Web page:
The most significant differentiator for a very successful BPO provider is their expertise in a specific domain and their ability to utilize this expertise in going beyond improving existing processes. Domains in this context are generally industry or process specific; such as Insurance Industry or fraud protection process. The domain expertise would allow the service provider to be a consultant in that field and customers would engage them just for consulting purposes. When the provider can combine this deep knowledge basis with an operational environment for business processes, they have the strongest offering for a business. It will allow the service provider to not only assume managing the existing process but significantly improve the performance by bringing in industry best practice knowledge. In my opinion, the domain expertise, coupled with strong process and technology background is the ‘killer differentiator’ for a provider. This not only helps acquire business but also allows offering of service at a higher rate of return for both the customer and the provider.
Lack of innovation, through the life of the agreement, is a major concern for some businesses opposed to outsourcing. Companies are hard pressed to innovate and at an ever increasing rate, due to increasing global competition and economic pressures. In this environment, businesses will be seeking providers who can be a ‘partners’ in innovation rather than an impediment to it. Domain expertise clearly plays a significant role in this.
2. Managing the BPO Business
Figure 2 shows how a provider succeeds in managing the BPO business and creates a satisfied customer. These processes are critical for short and long term success of a BPO engagement. One face of the pyramid addresses how a service provider creates an operational environment and solution that delivers value to its customer; the other face shows what it takes to assure ongoing success. It is quite evident that the competencies required to ‘win’ the business support are necessary to establish the framework for managing the business. These requirements not only create a satisfied customer but also enable the provider to have a profitable business.
Solutions Development and Transition Management
Success of a BPO depends on the provider developing a solution during the proposal and negotiation process. This solution forms the basis for the pricing and delivery metrics and assures that both the business and provider are in agreement on the objectives and expectations of the outsourcing. My experience has been that, too often, providers wait to develop a solution after an agreement is signed and then discover that they cannot meet the requirements under the agreement terms.
Linked with the solutions development is transition management of work. Again, my experience has been that a large majority of outsourcing failures occur when the transition activities are unplanned or mismanaged from the onset of the agreement. Transition management assures that the provider transfers the responsibility for work, people, and assets according to the solutions developed and approved by the customer. It requires a disciplined approach and incorporates project management as well as change management.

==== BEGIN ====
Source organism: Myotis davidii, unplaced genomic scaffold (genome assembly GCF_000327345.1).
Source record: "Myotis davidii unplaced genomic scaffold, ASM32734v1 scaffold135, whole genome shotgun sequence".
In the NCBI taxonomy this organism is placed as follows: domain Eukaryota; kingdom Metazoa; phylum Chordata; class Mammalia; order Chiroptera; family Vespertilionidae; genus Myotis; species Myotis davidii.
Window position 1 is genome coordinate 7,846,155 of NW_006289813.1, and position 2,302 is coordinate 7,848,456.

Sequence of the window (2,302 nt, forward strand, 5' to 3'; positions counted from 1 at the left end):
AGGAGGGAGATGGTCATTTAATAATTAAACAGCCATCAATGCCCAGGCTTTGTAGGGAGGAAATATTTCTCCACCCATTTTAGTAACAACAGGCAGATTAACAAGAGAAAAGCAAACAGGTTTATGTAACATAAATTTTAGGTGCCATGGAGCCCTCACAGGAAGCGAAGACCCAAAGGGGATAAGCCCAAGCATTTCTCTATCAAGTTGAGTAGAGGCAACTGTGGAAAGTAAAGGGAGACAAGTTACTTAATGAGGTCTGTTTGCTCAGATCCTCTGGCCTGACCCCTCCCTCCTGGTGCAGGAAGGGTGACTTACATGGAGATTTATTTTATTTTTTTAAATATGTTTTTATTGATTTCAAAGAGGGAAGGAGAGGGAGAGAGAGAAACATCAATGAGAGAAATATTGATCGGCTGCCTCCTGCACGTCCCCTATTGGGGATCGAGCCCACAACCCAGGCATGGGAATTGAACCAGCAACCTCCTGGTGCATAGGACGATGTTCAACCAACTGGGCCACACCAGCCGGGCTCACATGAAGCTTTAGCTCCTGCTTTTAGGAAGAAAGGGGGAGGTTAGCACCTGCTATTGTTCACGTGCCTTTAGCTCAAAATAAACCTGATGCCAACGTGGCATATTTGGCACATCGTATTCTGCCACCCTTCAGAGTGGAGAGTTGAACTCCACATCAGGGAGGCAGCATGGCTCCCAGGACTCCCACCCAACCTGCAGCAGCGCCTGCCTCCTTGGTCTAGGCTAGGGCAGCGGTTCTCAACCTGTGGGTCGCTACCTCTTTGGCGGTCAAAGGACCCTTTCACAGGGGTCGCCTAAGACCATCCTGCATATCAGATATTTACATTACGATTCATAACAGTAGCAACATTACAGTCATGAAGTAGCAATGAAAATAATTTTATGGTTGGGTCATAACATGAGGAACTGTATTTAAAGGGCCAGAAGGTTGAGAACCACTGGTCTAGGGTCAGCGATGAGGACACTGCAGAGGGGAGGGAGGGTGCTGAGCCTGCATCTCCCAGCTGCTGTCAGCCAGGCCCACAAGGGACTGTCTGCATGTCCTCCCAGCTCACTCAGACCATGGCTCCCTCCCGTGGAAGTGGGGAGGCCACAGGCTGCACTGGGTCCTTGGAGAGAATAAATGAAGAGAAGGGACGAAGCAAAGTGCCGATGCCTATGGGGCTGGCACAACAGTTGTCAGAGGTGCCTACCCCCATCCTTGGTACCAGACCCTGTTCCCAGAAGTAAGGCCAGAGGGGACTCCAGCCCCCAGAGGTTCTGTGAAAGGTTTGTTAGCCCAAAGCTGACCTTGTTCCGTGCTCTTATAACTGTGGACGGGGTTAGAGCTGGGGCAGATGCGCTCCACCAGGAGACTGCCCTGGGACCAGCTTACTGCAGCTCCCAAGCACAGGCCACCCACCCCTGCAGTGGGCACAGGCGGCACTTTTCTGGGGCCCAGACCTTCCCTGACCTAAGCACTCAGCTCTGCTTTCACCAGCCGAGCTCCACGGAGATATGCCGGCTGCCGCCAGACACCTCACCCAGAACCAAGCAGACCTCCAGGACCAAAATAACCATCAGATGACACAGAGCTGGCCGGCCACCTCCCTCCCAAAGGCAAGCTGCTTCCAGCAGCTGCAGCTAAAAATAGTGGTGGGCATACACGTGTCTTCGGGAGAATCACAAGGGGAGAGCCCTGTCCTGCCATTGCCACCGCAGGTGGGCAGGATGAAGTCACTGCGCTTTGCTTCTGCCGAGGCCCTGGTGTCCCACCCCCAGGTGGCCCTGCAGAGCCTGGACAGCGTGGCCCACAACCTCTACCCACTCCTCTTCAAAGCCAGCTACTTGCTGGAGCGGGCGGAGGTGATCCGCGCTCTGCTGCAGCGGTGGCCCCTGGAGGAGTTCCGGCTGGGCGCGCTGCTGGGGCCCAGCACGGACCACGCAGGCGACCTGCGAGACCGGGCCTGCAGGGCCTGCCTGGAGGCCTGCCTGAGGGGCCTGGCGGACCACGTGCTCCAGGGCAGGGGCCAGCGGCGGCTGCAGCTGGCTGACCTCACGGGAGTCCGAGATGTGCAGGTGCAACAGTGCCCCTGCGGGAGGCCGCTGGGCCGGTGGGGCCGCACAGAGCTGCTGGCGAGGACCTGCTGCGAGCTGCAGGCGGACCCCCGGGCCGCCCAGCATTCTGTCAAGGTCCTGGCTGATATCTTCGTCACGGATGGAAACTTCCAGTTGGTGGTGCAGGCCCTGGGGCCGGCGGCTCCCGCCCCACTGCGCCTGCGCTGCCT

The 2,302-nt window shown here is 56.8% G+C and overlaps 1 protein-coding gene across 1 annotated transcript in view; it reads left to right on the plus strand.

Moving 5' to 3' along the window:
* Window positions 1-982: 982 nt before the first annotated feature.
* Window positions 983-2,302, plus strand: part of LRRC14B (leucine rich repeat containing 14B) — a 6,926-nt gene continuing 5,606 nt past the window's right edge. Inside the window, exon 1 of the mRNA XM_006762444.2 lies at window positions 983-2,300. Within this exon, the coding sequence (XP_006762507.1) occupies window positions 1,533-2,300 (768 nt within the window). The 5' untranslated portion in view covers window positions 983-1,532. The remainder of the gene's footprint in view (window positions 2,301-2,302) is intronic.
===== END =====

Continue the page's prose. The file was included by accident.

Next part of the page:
Operational Stability and Governance
Ongoing success of outsourcing is realized when the provider develops an operational environment that is stable and well regimented. The process, technology, and domain expertise help in creating an operational environment that meets the customer’s requirements, but it is the disciplined operational approach that assures compliance. It is only this stable operational process environment that prevents surprises and delivers results on a consistent planned basis.
Governance is the act of managing the outsourcing engagement, and it is this discipline, instituted by governance processes, that guarantees that results meet outsourcing objectives. It also makes sure that the delivered service continues to meet the contractual commitment as well as customer expectations. Risk management, relationship management, and delivery management are the components of the governance that assure success for both the parties.
In summary, entering and sustaining a strong BPO service requires that the service provider has a strong foundation of process or technology expertise, coupled with domain knowledge. Skilled staffing is a requirement for successful provision of service but is not, by itself, a criterion for success in winning the BPO business. On the other hand, operational knowledge and experience are required to keep the customer satisfied and achieve results expected by both the customer and the service provider. A pre-planned solution and strong transition management assures that the service provider can take over the responsibility for the operation, and then, utilizing the quality and operational management expertise will continue to meet the commitment. The most successful service providers have all of these disciplines as their core competencies and using the domain expertise they continue to innovate and evolve their service. It is the stable delivery of operation, coupled with continued innovation that creates a long term successful relationship with the customer.